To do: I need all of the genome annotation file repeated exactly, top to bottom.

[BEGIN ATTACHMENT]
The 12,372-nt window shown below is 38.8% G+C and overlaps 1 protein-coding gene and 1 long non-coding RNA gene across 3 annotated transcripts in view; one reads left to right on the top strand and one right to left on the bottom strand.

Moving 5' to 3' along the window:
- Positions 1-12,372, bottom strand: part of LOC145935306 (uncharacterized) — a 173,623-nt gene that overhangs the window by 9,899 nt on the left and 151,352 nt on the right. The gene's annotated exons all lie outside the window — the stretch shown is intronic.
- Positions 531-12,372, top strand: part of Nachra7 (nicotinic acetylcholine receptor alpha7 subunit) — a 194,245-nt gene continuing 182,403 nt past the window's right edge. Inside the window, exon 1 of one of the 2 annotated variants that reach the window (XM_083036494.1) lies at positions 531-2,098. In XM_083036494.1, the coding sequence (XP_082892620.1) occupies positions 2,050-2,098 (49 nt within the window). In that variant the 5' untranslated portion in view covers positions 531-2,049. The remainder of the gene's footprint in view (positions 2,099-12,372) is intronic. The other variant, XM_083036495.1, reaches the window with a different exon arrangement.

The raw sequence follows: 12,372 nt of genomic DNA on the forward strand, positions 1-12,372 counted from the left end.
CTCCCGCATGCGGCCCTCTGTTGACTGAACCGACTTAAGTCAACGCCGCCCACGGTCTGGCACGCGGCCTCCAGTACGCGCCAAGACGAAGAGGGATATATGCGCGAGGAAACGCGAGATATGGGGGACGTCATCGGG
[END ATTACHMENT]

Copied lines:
The 12,372-nt window shown below is 38.8% G+C and overlaps 1 protein-coding gene and 1 long non-coding RNA gene across 3 annotated transcripts in view; one reads left to right on the top strand and one right to left on the bottom strand.

Moving 5' to 3' along the window:
- Positions 1-12,372, bottom strand: part of LOC145935306 (uncharacterized) — a 173,623-nt gene that overhangs the window by 9,899 nt on the left and 151,352 nt on the right. The gene's annotated exons all lie outside the window — the stretch shown is intronic.
- Positions 531-12,372, top strand: part of Nachra7 (nicotinic acetylcholine receptor alpha7 subunit) — a 194,245-nt gene continuing 182,403 nt past the window's right edge. Inside the window, exon 1 of one of the 2 annotated variants that reach the window (XM_083036494.1) lies at positions 531-2,098. In XM_083036494.1, the coding sequence (XP_082892620.1) occupies positions 2,050-2,098 (49 nt within the window). In that variant the 5' untranslated portion in view covers positions 531-2,049. The remainder of the gene's footprint in view (positions 2,099-12,372) is intronic. The other variant, XM_083036495.1, reaches the window with a different exon arrangement.

The raw sequence follows: 12,372 nt of genomic DNA on the forward strand, positions 1-12,372 counted from the left end.
CTCCCGCATGCGGCCCTCTGTTGACTGAACCGACTTAAGTCAACGCCGCCCACGGTCTGGCACGCGGCCTCCAGTACGCGCCAAGACGAAGAGGGATATATGCGCGAGGAAACGCGAGATATGGGGGACGTCATCGGG